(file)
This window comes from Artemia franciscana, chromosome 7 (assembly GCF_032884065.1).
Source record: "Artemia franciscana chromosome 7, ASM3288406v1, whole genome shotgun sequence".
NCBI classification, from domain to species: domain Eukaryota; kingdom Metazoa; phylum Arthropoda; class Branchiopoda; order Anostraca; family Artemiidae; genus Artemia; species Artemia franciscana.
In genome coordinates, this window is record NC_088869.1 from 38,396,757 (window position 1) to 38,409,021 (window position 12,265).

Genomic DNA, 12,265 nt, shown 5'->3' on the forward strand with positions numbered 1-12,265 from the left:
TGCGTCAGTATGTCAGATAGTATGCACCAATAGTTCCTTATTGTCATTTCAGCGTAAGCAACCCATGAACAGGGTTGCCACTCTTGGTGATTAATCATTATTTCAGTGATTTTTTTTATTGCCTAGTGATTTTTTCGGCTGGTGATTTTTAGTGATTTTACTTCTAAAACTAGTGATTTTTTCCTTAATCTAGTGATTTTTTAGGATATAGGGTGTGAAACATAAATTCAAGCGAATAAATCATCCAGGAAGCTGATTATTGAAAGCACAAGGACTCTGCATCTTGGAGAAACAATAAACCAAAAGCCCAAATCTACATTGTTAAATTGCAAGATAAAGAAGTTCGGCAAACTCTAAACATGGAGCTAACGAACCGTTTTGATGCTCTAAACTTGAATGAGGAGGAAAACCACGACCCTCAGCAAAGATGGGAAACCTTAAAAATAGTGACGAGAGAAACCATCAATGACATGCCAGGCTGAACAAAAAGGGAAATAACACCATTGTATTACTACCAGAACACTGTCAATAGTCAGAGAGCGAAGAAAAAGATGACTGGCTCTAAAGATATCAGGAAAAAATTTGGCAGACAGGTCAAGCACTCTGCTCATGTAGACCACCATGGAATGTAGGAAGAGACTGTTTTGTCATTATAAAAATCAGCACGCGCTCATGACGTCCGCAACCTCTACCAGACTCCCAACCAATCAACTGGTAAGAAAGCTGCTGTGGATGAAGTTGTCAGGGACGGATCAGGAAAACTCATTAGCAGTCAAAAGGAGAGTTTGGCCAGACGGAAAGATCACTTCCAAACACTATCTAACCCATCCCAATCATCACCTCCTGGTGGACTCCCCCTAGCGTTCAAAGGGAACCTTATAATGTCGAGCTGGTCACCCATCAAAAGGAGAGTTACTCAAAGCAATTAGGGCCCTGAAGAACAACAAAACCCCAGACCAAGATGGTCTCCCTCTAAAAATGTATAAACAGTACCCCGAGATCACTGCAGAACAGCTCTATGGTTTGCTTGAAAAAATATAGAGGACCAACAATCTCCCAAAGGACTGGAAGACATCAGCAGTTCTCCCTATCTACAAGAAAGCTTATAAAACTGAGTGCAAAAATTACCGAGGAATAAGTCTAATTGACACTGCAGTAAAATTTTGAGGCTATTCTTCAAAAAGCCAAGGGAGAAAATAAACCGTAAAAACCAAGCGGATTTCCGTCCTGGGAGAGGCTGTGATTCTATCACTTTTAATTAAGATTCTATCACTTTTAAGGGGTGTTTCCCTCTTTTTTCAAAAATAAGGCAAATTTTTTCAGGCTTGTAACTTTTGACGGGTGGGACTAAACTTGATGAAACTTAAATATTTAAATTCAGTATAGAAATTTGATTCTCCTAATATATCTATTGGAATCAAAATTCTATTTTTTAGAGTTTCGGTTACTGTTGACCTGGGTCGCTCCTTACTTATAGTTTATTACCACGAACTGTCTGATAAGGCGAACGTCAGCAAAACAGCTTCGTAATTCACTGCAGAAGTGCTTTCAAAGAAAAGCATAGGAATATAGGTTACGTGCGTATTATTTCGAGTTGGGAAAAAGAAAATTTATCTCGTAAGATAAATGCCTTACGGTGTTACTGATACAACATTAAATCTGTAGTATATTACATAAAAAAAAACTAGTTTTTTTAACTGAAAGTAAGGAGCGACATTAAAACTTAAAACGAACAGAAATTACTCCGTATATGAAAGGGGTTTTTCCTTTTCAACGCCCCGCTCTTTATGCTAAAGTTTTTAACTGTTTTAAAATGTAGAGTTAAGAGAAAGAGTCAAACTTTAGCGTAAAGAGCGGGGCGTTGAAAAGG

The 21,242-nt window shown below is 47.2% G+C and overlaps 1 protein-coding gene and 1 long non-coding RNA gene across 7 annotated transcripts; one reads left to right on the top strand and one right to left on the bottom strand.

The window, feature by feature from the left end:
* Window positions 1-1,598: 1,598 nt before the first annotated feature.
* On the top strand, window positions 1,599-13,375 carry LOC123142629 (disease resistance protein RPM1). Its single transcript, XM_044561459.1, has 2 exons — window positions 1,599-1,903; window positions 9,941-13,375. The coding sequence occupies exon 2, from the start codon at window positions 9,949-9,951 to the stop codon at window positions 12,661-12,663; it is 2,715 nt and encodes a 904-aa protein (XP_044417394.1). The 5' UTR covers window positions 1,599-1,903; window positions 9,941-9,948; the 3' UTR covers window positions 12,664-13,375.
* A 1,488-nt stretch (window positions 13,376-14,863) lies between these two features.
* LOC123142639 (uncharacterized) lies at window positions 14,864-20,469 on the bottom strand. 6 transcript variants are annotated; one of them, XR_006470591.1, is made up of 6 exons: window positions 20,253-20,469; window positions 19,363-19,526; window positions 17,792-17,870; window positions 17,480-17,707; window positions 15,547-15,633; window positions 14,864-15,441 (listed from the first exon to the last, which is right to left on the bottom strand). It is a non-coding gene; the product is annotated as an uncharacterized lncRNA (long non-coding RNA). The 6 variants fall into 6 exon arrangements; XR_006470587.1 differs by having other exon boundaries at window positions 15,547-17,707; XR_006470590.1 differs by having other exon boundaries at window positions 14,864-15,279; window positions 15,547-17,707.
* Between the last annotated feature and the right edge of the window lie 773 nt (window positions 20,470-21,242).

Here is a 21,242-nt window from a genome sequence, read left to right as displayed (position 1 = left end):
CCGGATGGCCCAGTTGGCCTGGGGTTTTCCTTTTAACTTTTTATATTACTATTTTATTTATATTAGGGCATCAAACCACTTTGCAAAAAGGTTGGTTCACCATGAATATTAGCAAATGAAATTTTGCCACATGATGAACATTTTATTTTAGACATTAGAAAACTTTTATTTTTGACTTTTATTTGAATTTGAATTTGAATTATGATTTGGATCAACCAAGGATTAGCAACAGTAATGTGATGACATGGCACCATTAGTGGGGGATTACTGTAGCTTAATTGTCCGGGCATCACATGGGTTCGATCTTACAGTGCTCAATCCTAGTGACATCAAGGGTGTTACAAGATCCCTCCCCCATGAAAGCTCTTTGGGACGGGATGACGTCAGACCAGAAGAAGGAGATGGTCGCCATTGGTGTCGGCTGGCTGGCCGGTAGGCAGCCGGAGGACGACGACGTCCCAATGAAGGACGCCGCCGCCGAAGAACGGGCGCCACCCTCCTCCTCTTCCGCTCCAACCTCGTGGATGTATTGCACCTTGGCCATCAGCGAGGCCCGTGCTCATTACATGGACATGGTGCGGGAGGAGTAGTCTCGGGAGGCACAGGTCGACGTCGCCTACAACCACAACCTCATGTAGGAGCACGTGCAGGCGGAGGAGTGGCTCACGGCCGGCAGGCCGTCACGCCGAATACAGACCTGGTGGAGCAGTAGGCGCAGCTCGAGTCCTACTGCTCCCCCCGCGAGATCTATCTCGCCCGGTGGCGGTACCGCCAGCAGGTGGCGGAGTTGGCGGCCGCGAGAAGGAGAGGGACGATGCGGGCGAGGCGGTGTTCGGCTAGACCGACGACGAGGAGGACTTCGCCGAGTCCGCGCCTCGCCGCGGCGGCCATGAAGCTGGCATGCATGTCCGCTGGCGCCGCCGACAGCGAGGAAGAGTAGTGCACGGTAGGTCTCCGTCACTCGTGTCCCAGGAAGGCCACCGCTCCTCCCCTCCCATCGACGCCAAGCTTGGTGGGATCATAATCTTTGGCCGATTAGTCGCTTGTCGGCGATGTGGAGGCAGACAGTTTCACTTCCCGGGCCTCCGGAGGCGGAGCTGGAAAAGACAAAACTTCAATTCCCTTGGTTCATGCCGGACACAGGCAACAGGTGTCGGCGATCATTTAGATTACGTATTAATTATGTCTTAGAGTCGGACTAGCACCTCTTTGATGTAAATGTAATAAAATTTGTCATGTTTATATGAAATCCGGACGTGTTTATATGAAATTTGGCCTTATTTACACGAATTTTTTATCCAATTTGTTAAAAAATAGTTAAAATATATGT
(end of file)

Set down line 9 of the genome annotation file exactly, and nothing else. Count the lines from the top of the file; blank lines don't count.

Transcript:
* Window positions 1-1,598: 1,598 nt before the first annotated feature.